I had told myself that my next trip would be to Mainland…Japan. I have been itching to get back there, Shizuoka and now Nara have been put on my list. I was looking online, as is my habit these days and thought about doing something for the weekend. My Supervisor had asked me where I was off to next and Hong Kong and Singapore came to my mind but I only had two days. She suggested I take an extra day….so, what the heck? I’ve been wanting to go to Hong Kong for a little while now.
There is a fabulous little cheap airline, with a very catchy song, called Peach Airlines. When they have sales, and they have sales quite often, you can book a round trip ticket from Naha to Bangkok for $120. I will be buying those tickets tomorrow… Well, I didn’t cash in on one of those deals but I was able to get some tickets within 24 hours of flight and I packed my little green Patagonia backpack and I was good to go.
I did a little research on the trains and was pleasantly surprised that they go from the airport right downtown to where I was staying, a Microhotel across the street from a Bentley dealership. So for anyone traveling around Hong Kong, they have an Octopus Card that you buy for about $12 and you can ride the rails all over the city as well as use it in restaurants and 7 Eleven Stores. I always marvel at the trains, so clean and easy to figure out. Oh yes and this is Hong Kong, as in British-ruled until 1997, so English signage is everywhere…aaahhhhh.
I arrived at my room around as the sun was going down, washed up in my tiny little shower and headed out into the night. Hong Kong has it’s own feel..it is a big bustling city, I felt like a bird in a swirling chaotic flock as I moved through the streets outside of Time Square, so I veered into the alley ways and into the night…markets.
I love Asian night markets, the rush, the flow, the loud interactions, haggling, the energy. As many of you know, I am a bit of a minimalist, so these stalls filled with chachkies hold little appeal for me, but I do like to enter the stream of humanity from time to time and just look at what they’re selling and their salesmanship. Also, I needed a little bag to carry around my phone and wallet, so I approached making a purchase as something of a sport. I was looking at one bag, which I knew I was going to buy, and the guy gave me a price. I put it down and said, forget it, that’s outrageous. We dickered, I got it for about $12, which was probably twice what I should have paid, but it was fun. He started pulling out these sparkly little sequined things…I just looked at him and laughed. He said, ‘what?’ I said, ‘really?’ He conceded the point, I am not a sparkly, sequin kind of person.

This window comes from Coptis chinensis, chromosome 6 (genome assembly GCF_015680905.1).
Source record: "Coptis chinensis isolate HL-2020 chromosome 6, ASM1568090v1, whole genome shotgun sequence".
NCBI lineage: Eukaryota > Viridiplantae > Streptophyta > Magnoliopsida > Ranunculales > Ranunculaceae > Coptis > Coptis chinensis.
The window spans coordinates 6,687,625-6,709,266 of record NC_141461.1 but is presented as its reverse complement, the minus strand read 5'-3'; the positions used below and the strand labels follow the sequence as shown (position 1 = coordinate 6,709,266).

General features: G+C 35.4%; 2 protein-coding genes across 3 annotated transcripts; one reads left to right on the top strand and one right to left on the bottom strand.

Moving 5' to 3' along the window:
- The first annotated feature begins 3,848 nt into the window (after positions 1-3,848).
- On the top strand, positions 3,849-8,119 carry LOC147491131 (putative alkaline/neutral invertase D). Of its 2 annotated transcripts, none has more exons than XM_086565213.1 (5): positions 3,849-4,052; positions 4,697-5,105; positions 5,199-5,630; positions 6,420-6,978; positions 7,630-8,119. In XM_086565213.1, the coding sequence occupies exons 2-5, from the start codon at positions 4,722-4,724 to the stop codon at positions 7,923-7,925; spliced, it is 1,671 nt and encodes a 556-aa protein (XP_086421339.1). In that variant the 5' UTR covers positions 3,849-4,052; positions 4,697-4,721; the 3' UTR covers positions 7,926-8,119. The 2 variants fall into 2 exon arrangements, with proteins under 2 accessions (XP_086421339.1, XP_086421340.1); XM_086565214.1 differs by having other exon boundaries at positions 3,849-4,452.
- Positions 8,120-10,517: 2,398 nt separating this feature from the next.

A few observations about Hong Kong, back in ’96 when I was a reporter at the Daily Mail in Catskill, I was fascinated and frightened about the impending hand over of Hong Kong from Britain to China. I remember telling my friend and tunnel mate Raymond Pignone that I was very concerned about two things… and one of them was Hong Kong. So, I thought, if ever I have the chance to go, I will. I don’t want to make this a political column or to comment on the political and social tensions that exist, so I will leave it at feeling a sense of loss…
What I will talk about however is the open expression of affection and the sense of family. Living in a very conservative society for the past year and a half, I was a little taken aback to see people walking down the street, their arms looped companionably over a friend’s shoulder, people laughing and leaning into each other and (sigh) the hand-holding. Beautiful, amazing and oh so sweet.
Now here in Okinawa, the Chinese do not get a break. We as Americans living here should look be thankful to the Chinese because it seems that the Chinese are regarded as louder and ruder than us. Go figure. But I have to say, riding on the trains and seeing teenagers holding hands, the young men carrying their girlfriend’s purse and assorted shopping bags, observing the matched outfits (I always think of the his-and-her roll neck sweaters from the 70’s) and the deference for each other was a wonderful thing to behold. They are loud, they are gregarious, but they were also kind to each other and looked out for one another, I enjoyed these people very much.